Darwin and His Origin of Species Essay

1117 Words 5 Pages
The book begins with countless illustrations, which Darwin sketched while on tour of the world. These illustrations are periodically mentioned throughout the piece as evidence to support his theory. After the sketches, the book is divided into chapters of varying intentions. The first few chapters give brief examples and a history of the theory of evolution. His theory is not directly stated until chapter four. After this chapter, the rest of the book is comprised of subsequent chapters that give examples to prove his theory, but more importantly, he outlines all possible flaws in his theory and concisely proves their inaccuracy. In the first chapter, “Variation under domestication”, Darwin begins setting the framework for his later …show more content…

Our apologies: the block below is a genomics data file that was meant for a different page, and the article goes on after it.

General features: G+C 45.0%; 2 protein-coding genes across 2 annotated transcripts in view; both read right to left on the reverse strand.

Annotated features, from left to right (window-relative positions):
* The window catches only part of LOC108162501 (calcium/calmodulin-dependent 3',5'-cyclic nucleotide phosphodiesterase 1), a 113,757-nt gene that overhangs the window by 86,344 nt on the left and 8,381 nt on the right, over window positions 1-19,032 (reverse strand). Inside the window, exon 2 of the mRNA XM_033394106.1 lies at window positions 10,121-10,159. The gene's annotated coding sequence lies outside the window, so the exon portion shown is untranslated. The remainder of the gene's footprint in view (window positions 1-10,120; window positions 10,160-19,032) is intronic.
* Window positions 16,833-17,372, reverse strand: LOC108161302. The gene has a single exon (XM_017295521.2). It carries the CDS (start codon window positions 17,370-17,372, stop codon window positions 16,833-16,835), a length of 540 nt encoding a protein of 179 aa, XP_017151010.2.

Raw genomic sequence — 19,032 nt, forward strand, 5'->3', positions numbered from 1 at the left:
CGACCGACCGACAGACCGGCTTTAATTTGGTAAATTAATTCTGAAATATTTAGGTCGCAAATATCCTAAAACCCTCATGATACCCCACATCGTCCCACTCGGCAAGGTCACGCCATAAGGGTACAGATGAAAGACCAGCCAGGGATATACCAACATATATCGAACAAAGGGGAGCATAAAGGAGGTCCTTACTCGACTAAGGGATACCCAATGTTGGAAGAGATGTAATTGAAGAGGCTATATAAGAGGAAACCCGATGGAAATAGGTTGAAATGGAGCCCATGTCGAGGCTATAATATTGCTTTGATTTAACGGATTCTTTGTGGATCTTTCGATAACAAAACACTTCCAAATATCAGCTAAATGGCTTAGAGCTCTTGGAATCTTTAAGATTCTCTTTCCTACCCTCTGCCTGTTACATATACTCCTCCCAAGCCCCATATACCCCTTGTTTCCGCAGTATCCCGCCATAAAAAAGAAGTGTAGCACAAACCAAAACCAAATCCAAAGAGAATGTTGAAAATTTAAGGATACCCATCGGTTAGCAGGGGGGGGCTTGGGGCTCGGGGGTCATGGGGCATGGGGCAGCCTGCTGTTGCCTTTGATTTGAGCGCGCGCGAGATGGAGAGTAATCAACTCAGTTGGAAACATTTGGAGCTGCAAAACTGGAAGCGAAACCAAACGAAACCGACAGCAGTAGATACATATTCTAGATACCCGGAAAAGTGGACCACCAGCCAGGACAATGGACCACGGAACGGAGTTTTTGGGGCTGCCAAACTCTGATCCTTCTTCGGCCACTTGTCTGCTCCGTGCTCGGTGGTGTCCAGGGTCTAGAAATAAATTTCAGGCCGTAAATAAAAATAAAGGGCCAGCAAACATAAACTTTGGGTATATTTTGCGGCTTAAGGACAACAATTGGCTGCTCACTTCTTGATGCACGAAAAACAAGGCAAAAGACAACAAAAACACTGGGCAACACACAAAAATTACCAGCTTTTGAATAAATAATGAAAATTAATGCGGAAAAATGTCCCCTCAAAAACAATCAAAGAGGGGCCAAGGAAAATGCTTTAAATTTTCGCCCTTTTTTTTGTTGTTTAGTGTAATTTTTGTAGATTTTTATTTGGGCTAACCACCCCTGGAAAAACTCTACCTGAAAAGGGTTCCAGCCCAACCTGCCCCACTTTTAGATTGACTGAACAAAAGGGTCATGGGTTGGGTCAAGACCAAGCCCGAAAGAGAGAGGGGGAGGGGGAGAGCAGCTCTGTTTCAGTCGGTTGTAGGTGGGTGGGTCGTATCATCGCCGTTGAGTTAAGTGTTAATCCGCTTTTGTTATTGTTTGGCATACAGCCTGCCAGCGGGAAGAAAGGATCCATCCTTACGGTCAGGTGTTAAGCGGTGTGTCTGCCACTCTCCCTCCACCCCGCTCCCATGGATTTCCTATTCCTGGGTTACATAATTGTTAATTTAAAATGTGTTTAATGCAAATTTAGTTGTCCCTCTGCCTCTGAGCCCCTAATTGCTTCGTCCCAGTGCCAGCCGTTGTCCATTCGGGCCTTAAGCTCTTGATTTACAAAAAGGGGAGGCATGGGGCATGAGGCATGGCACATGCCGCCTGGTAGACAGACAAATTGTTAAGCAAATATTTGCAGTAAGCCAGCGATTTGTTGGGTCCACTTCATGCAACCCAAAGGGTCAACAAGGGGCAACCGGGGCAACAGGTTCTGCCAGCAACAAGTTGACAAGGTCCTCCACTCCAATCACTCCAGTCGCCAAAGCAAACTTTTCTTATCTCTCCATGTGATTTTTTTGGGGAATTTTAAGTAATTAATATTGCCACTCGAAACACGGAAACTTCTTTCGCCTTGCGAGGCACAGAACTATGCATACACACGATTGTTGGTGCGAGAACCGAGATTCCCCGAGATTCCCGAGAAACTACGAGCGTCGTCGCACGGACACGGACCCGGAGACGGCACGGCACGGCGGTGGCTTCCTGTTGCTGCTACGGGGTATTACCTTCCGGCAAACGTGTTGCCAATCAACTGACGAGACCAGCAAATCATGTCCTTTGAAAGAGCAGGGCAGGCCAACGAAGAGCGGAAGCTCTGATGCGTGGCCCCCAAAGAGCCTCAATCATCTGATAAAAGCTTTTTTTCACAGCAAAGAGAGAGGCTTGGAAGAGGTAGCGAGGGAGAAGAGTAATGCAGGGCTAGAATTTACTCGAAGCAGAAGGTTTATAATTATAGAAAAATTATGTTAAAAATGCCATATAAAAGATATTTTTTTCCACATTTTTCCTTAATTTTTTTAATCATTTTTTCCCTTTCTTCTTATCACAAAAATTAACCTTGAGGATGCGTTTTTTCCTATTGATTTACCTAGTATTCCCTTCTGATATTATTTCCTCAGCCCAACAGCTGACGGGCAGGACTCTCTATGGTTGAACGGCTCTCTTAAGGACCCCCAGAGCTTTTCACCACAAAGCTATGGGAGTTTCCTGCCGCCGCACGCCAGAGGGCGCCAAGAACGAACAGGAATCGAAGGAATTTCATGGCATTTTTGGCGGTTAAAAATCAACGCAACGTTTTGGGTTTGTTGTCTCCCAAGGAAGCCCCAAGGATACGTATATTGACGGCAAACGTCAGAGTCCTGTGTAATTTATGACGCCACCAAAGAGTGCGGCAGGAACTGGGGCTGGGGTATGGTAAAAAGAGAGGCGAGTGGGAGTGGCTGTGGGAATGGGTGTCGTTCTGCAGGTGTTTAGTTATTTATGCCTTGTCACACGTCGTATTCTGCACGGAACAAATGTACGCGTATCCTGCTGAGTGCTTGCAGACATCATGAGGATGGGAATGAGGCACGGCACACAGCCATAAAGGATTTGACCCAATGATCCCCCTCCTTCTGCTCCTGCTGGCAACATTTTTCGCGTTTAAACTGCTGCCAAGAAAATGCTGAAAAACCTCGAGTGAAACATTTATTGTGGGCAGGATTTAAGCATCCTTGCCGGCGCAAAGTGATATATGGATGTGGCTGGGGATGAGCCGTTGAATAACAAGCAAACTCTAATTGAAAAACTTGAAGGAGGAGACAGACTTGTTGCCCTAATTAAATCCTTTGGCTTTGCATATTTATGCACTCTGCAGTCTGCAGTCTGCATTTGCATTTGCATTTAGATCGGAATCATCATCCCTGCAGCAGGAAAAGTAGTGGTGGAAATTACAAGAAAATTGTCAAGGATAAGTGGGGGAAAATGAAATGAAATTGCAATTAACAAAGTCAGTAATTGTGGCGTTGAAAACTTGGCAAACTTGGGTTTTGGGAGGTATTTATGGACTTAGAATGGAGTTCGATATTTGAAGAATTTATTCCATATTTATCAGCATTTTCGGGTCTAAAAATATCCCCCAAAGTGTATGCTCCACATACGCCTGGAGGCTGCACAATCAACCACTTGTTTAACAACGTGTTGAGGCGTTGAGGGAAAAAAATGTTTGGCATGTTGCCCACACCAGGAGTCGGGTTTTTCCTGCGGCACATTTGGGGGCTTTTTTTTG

The book begins with countless illustrations, which Darwin sketched while on tour of the world. These illustrations are periodically mentioned throughout the piece as evidence to support his theory. After the sketches, the book is divided into chapters of varying intentions. The first few chapters give brief examples and a history of the theory of evolution. His theory is not directly stated until chapter four. After this chapter, the rest of the book is comprised of subsequent chapters that give examples to prove his theory, but more importantly, he outlines all possible flaws in his theory and concisely proves their inaccuracy. In the first chapter, “Variation under domestication”, Darwin begins setting the framework for his later theory. His main topic in this chapter is ability of humans to create variations in a species for a desired trait, such as sweetness of a fruit or the beauty of a pigeon. Everyone at that time knew that choice breeding for desired modifications were possible, but what Darwin showed was that if humans are able to change a species ever so slightly throughout such a short period of time, the possibilities of nature achieving this over millions of years is not only plausible, but inevitable. One of the other major realizations came while he was studying pigeons; Darwin, with the help of other naturalists, was able to deduce that all the different breeds of pigeons could trace their lineage back to the common rock-pigeon, at least within the
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